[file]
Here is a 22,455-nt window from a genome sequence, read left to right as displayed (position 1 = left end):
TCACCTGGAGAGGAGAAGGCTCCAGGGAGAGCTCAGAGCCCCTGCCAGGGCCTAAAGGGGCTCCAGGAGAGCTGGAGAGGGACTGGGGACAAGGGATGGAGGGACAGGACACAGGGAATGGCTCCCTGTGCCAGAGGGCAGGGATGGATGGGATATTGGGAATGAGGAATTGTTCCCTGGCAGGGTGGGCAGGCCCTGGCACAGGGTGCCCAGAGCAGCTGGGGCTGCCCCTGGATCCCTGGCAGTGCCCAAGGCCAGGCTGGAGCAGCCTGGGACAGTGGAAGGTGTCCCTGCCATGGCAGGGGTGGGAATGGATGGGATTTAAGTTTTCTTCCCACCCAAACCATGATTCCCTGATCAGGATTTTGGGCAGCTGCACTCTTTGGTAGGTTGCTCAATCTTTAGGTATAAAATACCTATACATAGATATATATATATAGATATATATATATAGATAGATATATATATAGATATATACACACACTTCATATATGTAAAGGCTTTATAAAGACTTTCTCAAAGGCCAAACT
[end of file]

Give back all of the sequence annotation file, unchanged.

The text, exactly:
Here is a 22,455-nt window from a genome sequence, read left to right as displayed (position 1 = left end):
TCACCTGGAGAGGAGAAGGCTCCAGGGAGAGCTCAGAGCCCCTGCCAGGGCCTAAAGGGGCTCCAGGAGAGCTGGAGAGGGACTGGGGACAAGGGATGGAGGGACAGGACACAGGGAATGGCTCCCTGTGCCAGAGGGCAGGGATGGATGGGATATTGGGAATGAGGAATTGTTCCCTGGCAGGGTGGGCAGGCCCTGGCACAGGGTGCCCAGAGCAGCTGGGGCTGCCCCTGGATCCCTGGCAGTGCCCAAGGCCAGGCTGGAGCAGCCTGGGACAGTGGAAGGTGTCCCTGCCATGGCAGGGGTGGGAATGGATGGGATTTAAGTTTTCTTCCCACCCAAACCATGATTCCCTGATCAGGATTTTGGGCAGCTGCACTCTTTGGTAGGTTGCTCAATCTTTAGGTATAAAATACCTATACATAGATATATATATATAGATATATATATATAGATAGATATATATATAGATATATACACACACTTCATATATGTAAAGGCTTTATAAAGACTTTCTCAAAGGCCAAACT